+ Where to spend aid? New report for African Union
A new Copenhagen Consensus Centre
report produced in partnership with the African Union identifies the most effective policies to reduce poverty, and advises governments to - 'just do those, if they really want to make a difference.'
"... many efforts to improve Africans’ lot risk being penny-wise but pound-foolish—fretting more about whether a policy is well implemented than whether it was well chosen," writes the Economist magazine
(paywall) this week.
A government could spend 10% of any additional aid on the best initiatives, squander the rest and still do more good than if it spent all the extra money on a middling policy, the report confirms.
The difference between the most effective policies and the 'middling ones' is mind-boggling.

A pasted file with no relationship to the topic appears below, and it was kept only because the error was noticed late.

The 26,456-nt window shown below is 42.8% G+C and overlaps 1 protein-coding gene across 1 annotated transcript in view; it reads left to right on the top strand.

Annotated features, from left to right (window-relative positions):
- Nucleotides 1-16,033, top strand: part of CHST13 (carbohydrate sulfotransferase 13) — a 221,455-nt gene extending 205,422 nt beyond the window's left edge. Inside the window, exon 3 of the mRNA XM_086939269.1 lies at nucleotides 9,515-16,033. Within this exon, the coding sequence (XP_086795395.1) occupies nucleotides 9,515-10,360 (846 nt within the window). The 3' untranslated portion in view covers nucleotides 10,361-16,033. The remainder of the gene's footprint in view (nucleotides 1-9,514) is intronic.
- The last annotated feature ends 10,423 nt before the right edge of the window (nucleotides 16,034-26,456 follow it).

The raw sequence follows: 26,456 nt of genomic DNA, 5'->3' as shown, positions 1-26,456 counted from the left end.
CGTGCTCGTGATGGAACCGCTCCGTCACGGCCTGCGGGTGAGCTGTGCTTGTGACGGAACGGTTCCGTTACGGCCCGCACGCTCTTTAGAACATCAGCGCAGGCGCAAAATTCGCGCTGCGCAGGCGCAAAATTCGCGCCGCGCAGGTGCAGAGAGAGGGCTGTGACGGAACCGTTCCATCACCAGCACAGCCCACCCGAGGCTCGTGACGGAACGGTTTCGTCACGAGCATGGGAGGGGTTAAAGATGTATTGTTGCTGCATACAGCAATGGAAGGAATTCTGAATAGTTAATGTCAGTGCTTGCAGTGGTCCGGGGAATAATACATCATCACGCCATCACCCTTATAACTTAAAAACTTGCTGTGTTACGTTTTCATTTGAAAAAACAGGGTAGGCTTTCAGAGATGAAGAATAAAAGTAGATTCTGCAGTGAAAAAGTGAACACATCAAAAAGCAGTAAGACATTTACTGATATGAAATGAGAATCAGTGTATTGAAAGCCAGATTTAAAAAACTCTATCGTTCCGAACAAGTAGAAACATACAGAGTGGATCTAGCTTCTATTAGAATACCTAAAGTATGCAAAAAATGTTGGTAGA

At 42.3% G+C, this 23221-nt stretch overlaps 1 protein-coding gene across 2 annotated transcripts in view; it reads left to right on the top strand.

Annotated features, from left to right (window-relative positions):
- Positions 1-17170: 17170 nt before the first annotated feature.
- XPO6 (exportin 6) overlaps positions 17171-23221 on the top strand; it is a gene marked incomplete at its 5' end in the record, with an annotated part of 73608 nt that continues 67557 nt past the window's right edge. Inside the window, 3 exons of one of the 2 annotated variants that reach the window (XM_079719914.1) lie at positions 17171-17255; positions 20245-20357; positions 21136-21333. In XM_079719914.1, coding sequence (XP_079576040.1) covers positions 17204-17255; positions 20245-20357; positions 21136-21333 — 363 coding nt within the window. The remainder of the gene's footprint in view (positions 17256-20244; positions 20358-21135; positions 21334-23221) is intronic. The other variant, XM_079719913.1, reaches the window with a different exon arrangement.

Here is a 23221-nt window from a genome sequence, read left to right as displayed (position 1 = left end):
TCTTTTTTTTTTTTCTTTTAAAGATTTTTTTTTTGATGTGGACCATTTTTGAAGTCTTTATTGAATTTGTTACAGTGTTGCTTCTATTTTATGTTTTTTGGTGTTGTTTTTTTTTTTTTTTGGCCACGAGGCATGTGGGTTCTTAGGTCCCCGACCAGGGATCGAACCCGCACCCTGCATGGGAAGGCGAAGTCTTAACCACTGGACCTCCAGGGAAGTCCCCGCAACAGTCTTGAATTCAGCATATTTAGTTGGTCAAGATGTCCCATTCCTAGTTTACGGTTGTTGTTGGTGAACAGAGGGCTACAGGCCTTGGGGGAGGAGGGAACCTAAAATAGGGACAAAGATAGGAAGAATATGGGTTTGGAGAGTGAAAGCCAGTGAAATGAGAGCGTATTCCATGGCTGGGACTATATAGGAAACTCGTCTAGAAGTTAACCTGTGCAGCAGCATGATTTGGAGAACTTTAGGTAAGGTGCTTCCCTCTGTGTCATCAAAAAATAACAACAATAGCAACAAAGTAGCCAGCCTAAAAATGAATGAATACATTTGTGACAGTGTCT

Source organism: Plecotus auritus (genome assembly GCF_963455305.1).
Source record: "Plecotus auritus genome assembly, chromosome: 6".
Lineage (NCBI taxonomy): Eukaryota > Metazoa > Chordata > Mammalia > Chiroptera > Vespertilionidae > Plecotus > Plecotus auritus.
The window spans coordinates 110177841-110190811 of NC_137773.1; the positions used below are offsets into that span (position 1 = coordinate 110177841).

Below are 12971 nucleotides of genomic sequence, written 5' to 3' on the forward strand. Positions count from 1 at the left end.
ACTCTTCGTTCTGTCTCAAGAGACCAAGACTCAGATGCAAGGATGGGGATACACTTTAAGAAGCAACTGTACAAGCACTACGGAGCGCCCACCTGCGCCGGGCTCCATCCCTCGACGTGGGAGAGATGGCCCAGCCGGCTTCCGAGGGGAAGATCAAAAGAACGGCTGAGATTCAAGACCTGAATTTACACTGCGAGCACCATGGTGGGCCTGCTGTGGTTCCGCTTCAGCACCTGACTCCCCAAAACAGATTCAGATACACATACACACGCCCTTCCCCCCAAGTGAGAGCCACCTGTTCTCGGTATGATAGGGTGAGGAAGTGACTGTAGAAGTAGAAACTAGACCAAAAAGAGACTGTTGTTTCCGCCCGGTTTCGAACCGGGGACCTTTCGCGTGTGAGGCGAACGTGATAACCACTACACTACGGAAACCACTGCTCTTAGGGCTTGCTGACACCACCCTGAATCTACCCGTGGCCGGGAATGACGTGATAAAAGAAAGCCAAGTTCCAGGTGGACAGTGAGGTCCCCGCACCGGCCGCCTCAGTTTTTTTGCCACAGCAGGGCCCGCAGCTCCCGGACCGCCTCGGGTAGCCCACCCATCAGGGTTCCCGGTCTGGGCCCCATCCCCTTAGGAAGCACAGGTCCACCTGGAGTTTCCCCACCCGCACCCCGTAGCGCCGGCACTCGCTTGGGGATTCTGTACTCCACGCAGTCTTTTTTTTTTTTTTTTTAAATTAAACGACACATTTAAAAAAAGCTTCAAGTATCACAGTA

The most effective policy interventions across Africa, according to the report, would be family planning, followed by support for Women's Self Help Groups and Rotavirus vaccinations.
"The winners are those with a deafening bang for buck."
"Extending a pan-African high-speed rail network to Mozambique, for example, yields only three cents-worth of benefits per dollar spent, the ccc calculates. And a lot of dollars would have to be spent: the upfront capital cost for a ten-nation network could amount to $878bn".
"A more modest policy, such as building latrines in villages (and shaming people into using them rather than defecating in the open) can bring $3.40-worth of benefits for every dollar spent, thanks to the diseases prevented and the time saved. But the gains decline to 60 cents if, as often happens, the new social norms fail to take hold and the latrines fall into disuse."
This kind of report allows governments to compare policies that affect mortality with others that affect prosperity.
"Priorities can then be set on a sounder basis than gut instinct, sentimental appeal or the political clout of the people hurt or helped. That matters because some good causes are not nearly as good as others," writes the Economist.